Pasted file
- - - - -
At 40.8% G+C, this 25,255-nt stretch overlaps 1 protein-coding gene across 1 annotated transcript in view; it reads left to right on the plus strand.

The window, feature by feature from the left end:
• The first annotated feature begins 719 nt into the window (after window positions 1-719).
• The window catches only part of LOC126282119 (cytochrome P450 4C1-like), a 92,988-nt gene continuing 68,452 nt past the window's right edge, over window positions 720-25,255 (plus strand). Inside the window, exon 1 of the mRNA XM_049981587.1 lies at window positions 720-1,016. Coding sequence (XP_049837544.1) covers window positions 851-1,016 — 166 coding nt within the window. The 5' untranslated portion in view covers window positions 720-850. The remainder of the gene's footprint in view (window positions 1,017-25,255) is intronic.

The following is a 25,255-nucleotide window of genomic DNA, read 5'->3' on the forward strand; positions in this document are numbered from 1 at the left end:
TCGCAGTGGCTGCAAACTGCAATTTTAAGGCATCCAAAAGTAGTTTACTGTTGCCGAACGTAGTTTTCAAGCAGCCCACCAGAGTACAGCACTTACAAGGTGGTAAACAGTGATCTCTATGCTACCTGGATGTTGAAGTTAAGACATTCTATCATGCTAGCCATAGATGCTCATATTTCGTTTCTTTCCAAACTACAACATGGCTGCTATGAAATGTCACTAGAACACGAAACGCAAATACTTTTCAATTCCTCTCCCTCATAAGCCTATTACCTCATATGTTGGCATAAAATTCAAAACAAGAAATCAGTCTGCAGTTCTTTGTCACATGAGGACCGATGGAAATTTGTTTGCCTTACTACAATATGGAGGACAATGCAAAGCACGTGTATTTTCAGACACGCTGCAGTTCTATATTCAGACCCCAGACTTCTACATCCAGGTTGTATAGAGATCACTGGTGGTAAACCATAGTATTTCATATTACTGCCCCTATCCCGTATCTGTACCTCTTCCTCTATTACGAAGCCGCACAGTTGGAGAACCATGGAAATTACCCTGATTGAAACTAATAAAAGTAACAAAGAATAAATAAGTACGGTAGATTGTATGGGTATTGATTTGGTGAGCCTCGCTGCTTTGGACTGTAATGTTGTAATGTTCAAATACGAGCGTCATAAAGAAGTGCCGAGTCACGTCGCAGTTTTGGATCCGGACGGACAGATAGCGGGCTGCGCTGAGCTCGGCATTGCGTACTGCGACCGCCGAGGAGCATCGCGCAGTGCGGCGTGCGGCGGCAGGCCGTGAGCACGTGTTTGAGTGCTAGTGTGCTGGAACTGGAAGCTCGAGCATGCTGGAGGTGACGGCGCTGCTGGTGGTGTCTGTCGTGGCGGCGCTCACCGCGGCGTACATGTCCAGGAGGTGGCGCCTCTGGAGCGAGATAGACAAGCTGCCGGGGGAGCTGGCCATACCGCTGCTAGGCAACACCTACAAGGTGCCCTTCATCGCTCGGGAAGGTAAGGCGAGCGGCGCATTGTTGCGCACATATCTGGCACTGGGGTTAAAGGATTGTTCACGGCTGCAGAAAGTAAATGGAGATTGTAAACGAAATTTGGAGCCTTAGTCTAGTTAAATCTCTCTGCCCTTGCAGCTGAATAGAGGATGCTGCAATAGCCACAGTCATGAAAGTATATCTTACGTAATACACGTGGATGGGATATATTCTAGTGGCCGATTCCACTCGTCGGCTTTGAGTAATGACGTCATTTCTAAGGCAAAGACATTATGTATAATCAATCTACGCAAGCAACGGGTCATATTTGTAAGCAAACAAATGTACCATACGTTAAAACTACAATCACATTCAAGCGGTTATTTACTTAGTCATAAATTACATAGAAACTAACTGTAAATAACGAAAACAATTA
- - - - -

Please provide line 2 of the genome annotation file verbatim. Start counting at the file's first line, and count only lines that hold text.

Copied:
The window, feature by feature from the left end: